Except for a few college stations, there’s absolutely no creativity left in music radio. All playlist decisions are left to big city consultants, who conduct surveys and test songs before live audiences before giving the go ahead for their local client stations to add them to their playlists. According to these consultants, there are no regional differences in musical tastes. According to them, beach music is not more popular in the Carolinas than elsewhere, nor does New Orleans have a fondness for jazz.
This is so unlike the golden age of music radio, when local stations called themselves “hitmakers” and would brag about hit songs “that you heard here first.” Countless rock bands of the sixties, signed to small labels with even smaller promotion budgets, owed their success to Music Directors at local stations who played their first release because “it sounded like a hit.” These days, any local radio employee who dared to make such a move would find a pink slip in his or her next pay envelope.
However, during the sixties we heard more than just the hits on our radios, for during that time an unusual radio format briefly flourished – primarily in the big cities. At the time this format was called “progressive rock,” and today is referred-to fondly by those who remember it as “free form FM.” These stations did not rely on Billboard charts or sales reports to determine what they played. Instead, they relied on the good taste of their disc-jockeys, who knew that there was more to music than the top forty songs of the day and that a song didn’t have to be released on a single to make it worthy of air play.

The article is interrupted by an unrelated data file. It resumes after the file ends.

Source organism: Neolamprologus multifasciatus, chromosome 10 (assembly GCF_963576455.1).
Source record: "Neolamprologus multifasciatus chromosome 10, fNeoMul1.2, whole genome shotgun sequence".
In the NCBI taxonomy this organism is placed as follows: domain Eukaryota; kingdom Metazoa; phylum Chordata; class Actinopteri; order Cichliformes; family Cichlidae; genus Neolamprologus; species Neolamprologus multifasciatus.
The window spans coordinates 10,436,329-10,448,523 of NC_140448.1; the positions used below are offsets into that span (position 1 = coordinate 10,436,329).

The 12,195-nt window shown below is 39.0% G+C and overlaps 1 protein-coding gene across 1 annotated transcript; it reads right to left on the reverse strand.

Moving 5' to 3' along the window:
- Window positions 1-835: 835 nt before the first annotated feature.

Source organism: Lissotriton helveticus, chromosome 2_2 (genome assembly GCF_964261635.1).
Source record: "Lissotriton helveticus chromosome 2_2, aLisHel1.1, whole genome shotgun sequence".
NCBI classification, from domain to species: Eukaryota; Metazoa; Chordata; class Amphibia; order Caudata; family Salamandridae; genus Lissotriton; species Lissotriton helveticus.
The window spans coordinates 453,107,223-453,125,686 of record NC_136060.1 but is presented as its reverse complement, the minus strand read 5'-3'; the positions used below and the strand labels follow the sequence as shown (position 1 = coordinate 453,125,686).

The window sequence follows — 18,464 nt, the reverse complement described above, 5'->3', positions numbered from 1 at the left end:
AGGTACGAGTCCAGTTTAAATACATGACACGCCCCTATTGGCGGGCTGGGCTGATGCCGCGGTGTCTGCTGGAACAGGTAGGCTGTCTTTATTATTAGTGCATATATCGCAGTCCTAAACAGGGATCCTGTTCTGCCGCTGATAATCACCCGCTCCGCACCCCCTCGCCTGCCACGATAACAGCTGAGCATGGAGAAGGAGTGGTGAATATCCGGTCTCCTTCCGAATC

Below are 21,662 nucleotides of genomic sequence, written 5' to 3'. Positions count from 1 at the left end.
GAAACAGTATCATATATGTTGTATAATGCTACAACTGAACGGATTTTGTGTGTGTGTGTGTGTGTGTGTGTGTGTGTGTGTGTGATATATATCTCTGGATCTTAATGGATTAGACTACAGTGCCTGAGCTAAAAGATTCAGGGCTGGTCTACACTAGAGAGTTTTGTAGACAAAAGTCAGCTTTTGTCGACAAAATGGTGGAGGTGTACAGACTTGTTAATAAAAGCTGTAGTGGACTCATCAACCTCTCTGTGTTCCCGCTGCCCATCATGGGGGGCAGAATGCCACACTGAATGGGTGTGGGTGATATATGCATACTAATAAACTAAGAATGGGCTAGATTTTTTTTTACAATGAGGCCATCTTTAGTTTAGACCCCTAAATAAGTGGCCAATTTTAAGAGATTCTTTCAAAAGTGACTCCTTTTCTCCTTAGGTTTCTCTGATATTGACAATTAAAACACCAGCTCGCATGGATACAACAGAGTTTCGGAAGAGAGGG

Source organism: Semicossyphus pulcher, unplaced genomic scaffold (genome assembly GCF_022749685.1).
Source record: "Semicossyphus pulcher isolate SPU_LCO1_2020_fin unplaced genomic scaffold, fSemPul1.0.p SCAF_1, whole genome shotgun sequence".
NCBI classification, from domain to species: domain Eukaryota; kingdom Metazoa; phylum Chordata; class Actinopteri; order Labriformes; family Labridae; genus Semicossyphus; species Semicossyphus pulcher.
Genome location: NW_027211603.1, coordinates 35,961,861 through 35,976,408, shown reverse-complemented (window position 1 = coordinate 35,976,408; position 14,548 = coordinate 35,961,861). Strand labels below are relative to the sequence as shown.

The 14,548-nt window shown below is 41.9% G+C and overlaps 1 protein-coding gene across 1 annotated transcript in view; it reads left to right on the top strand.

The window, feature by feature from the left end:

They played what they liked, not what Billboard or Record World told them we wanted to hear. Because of them we learned that music was more than the Beatles, the Stones or Dick Clark’s “Caravan of Stars,” and that there was more to the Jefferson Airplane than “Somebody To Love” and “White Rabbit.” They introduced us to groups who otherwise had no prayer of commercial success, like Fairport Convention, Captain Beefheart or the Mothers of Invention.
Sadly, much of this music has been lost to history. Classic rock stations, the self-proclaimed guardians of this tradition, seem to think that progressive rock started with Led Zeppelin and ended with Bob Seger (who wasn’t even known outside of Detroit in those days). The changeover from vinyl to CD also hurt, causing many of these artists and titles to disappear from music catalogs – seemingly forever.